Can involuntary outpatient commitment reduce arrests among persons with severe mental illness?


Journal Article

Involuntary outpatient commitment (OPC) is a promising but controversial legal intervention that may reduce criminal justice contact in persons with severe mental illness (SMI). This article examines arrest outcomes in a 1-year randomized study of OPC in 262 participants with SMI in North Carolina. Extended OPC was found to be significantly associated with reduced arrest probability (12% vs. 45%) in a subgroup with a prior history of multiple hospitalizations combined with prior arrests and/or violent behavior. Reduction in risk of violent behavior was a significant mediating factor in the association between OPC and arrest. In persons with SMI whose history of arrests is related directly to illness relapse, OPC may reduce criminal justice contact by increasing participation in mental health services. © 2001 American Association for Correctional Psychology.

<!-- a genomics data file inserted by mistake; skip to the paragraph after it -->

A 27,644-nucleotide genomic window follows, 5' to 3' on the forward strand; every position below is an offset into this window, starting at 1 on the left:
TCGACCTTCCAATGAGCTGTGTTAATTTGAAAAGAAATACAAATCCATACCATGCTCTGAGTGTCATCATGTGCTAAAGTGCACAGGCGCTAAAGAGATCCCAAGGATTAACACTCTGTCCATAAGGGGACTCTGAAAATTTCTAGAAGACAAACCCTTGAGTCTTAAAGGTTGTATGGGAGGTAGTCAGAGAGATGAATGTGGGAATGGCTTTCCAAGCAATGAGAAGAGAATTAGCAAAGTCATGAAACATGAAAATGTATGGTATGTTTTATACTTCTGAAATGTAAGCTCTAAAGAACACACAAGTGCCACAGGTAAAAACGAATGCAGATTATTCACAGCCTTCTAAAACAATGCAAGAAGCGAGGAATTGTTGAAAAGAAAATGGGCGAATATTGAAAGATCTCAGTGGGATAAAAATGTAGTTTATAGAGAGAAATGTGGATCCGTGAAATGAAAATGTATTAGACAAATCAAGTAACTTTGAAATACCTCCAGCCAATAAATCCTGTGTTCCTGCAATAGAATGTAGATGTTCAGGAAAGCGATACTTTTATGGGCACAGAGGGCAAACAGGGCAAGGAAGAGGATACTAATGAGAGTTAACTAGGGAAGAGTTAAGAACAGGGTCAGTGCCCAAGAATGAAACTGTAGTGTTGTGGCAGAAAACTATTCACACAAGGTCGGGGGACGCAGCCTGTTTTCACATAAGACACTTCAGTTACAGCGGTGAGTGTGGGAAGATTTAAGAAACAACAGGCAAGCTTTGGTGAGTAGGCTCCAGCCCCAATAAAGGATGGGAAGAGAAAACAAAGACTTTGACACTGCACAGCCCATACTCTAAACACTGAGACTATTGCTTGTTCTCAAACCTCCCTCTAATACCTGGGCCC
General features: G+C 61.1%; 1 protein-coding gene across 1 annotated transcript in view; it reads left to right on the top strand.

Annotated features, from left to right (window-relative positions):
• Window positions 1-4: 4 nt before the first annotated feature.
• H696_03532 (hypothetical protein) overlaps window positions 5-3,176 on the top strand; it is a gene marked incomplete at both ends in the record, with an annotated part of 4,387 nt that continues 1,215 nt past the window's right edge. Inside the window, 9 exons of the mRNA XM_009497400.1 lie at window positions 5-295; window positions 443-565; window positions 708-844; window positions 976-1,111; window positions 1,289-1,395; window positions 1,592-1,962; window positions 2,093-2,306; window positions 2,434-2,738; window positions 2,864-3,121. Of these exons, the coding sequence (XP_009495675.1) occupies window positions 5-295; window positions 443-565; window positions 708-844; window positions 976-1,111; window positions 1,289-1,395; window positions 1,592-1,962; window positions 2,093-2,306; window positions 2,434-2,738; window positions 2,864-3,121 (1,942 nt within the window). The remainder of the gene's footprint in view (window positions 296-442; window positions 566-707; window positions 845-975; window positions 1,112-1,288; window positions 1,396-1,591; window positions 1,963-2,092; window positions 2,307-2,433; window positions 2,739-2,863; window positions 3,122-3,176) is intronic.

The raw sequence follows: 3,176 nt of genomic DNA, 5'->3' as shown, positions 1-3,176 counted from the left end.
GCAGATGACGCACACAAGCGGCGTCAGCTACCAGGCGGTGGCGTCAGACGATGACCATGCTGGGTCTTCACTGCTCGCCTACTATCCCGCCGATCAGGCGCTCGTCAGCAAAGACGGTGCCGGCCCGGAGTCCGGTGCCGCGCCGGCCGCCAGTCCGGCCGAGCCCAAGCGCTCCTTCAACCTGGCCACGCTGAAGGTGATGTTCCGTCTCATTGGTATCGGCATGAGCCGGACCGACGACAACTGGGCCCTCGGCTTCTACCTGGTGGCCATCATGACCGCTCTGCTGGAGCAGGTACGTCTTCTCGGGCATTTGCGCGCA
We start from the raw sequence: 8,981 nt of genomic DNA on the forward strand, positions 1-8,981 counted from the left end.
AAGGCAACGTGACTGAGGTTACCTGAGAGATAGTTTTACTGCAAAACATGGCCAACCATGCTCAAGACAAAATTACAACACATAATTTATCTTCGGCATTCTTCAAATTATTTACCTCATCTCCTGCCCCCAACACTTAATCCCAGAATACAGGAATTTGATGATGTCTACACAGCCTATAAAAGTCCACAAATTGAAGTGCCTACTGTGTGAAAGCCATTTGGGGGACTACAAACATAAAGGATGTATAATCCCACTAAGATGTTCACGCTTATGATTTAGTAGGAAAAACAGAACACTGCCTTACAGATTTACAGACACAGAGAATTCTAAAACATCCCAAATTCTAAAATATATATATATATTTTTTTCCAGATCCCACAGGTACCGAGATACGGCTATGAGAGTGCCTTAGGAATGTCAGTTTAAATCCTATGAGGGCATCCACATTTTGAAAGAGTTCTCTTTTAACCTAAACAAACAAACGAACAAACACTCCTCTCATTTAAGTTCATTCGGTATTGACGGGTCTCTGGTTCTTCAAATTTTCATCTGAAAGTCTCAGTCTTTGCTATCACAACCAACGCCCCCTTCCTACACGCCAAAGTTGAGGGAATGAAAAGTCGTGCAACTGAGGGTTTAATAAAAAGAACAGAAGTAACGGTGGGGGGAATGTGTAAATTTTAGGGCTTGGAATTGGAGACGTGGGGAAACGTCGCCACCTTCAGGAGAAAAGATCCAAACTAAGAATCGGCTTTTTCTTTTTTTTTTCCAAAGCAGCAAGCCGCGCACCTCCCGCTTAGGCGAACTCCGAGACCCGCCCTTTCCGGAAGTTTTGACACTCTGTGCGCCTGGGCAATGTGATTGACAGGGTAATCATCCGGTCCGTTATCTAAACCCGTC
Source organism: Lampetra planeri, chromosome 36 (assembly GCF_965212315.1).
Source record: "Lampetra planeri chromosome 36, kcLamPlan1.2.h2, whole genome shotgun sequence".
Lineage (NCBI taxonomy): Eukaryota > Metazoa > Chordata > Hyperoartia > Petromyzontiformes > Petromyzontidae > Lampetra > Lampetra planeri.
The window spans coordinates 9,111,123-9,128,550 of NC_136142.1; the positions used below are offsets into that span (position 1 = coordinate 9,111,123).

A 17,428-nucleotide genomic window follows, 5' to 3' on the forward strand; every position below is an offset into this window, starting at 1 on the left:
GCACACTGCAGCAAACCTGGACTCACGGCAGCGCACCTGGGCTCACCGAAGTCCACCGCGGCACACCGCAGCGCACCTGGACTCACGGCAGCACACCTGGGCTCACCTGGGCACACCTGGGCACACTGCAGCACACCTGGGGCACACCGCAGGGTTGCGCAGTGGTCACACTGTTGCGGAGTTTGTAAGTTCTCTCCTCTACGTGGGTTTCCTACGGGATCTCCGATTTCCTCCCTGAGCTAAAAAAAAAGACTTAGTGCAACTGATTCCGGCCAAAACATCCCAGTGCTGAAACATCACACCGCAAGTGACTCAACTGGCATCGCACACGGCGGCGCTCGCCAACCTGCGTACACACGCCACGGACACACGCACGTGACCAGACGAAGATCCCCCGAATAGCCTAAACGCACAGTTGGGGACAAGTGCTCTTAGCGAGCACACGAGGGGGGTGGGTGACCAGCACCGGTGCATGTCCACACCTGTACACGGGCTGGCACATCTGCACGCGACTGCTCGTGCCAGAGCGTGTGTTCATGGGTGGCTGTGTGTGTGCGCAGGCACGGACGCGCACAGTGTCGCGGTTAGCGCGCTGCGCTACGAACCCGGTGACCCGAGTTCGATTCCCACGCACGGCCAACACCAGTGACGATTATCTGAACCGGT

Full Text

Duke Authors

Cited Authors

  • Swanson, JW; Borum, R; Swartz, MS; Hiday, VA; Wagner, HR; Burns, BJ

Published Date

  • January 1, 2001

Published In

Volume / Issue

  • 28 / 2

Start / End Page

  • 156 - 189

International Standard Serial Number (ISSN)

  • 0093-8548

Digital Object Identifier (DOI)

  • 10.1177/0093854801028002002

Citation Source

  • Scopus